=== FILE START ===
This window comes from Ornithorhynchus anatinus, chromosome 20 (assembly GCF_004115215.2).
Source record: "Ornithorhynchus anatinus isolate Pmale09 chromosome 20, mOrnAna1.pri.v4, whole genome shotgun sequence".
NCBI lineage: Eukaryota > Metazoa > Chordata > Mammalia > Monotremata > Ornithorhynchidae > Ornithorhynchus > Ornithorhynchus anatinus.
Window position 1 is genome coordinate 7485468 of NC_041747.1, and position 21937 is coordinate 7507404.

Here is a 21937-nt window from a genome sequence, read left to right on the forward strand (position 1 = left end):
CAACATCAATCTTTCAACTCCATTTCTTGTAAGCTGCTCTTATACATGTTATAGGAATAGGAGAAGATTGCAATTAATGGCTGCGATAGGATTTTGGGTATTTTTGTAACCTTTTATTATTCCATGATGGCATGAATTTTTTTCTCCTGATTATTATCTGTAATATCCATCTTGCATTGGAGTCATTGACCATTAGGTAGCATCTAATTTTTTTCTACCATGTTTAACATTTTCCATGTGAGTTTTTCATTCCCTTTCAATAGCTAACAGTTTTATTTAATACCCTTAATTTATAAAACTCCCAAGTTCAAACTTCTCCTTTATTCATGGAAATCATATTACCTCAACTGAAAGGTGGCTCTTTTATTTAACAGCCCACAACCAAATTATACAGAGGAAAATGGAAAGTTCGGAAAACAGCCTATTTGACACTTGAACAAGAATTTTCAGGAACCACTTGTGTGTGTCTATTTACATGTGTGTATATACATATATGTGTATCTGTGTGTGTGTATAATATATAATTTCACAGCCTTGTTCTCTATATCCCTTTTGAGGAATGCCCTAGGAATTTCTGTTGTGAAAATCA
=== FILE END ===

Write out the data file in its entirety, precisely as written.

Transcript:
This window comes from Ornithorhynchus anatinus, chromosome 20 (assembly GCF_004115215.2).
Source record: "Ornithorhynchus anatinus isolate Pmale09 chromosome 20, mOrnAna1.pri.v4, whole genome shotgun sequence".
NCBI lineage: Eukaryota > Metazoa > Chordata > Mammalia > Monotremata > Ornithorhynchidae > Ornithorhynchus > Ornithorhynchus anatinus.
Window position 1 is genome coordinate 7485468 of NC_041747.1, and position 21937 is coordinate 7507404.

Here is a 21937-nt window from a genome sequence, read left to right on the forward strand (position 1 = left end):
CAACATCAATCTTTCAACTCCATTTCTTGTAAGCTGCTCTTATACATGTTATAGGAATAGGAGAAGATTGCAATTAATGGCTGCGATAGGATTTTGGGTATTTTTGTAACCTTTTATTATTCCATGATGGCATGAATTTTTTTCTCCTGATTATTATCTGTAATATCCATCTTGCATTGGAGTCATTGACCATTAGGTAGCATCTAATTTTTTTCTACCATGTTTAACATTTTCCATGTGAGTTTTTCATTCCCTTTCAATAGCTAACAGTTTTATTTAATACCCTTAATTTATAAAACTCCCAAGTTCAAACTTCTCCTTTATTCATGGAAATCATATTACCTCAACTGAAAGGTGGCTCTTTTATTTAACAGCCCACAACCAAATTATACAGAGGAAAATGGAAAGTTCGGAAAACAGCCTATTTGACACTTGAACAAGAATTTTCAGGAACCACTTGTGTGTGTCTATTTACATGTGTGTATATACATATATGTGTATCTGTGTGTGTGTATAATATATAATTTCACAGCCTTGTTCTCTATATCCCTTTTGAGGAATGCCCTAGGAATTTCTGTTGTGAAAATCA